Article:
When I said "smaller" I meant smaller than Carver, not race wing-sized.Peter_Frank wrote: ↑Fri May 25, 2018 11:11 amKamikuza wrote: ↑Fri May 25, 2018 10:08 amBig wing is going to want to pop you right outa the water at much lower speed. If you're leaning back like a TT rider...HELLO SKY! HELLO WATER! hello pain...
The learning curve will be steeper and more full of beatings. IMO you should ride the smaller wing and use board speed to foil until you have adapted to the different balance needed...
But it IS a two edged sword !
Here, many of those who had gotten a racewing (relatively small) have found it almost impossible to ride - gotten a LF or a Cab or a Neil Pryde big fat wing, and learned very fast on this one no problems.
And then later re-learned on the racewing.
Others have learned directly on racewings, eventhough it has taken so much time you wont believe it, but it will come eventually (apart from turns, takes forever compared to on bigger wings).
But those learning fast on big wings have all come with sailing and directional "history" which makes it a lot easier to get the fine feel for things - whereas some particularly coming from TTs riding very powered havent build these skills at all yet, so might be better off with a more "racelike" (at least a smaller) wing for starters, till their motorics are more directional well behaved.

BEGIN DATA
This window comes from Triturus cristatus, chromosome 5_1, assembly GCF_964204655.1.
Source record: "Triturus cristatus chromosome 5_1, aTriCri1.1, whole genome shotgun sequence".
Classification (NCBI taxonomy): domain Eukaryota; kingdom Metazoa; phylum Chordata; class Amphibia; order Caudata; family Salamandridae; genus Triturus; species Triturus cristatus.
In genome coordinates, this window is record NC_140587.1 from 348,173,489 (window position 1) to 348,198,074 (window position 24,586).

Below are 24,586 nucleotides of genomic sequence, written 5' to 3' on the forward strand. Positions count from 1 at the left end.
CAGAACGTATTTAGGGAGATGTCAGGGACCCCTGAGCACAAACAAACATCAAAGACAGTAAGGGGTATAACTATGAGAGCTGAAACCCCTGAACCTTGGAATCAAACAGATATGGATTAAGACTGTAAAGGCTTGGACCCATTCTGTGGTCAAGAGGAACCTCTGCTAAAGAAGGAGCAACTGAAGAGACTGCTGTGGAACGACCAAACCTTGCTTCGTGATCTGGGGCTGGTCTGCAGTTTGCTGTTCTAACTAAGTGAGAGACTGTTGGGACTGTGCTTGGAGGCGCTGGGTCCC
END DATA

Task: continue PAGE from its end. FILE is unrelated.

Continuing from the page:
I can not see this being black and white - most here learn faster with a big wing, no doubt, but a few will get it easier with a smaller wing probably
I see more full of beatings on those riding smaller wings, than those riding bigger wings - so just the opposite observation ?
Which could mean it is not that simple either or...
LF or Cab wings aren't that big though -- IIRC 600cm2 vs the Carvers almost 800 and any SUP wing of course much bigger.
For sure not black and white. I think a big wing and a really short mast and a relatively large board might be a good option -- the breaches would have less potential for a start.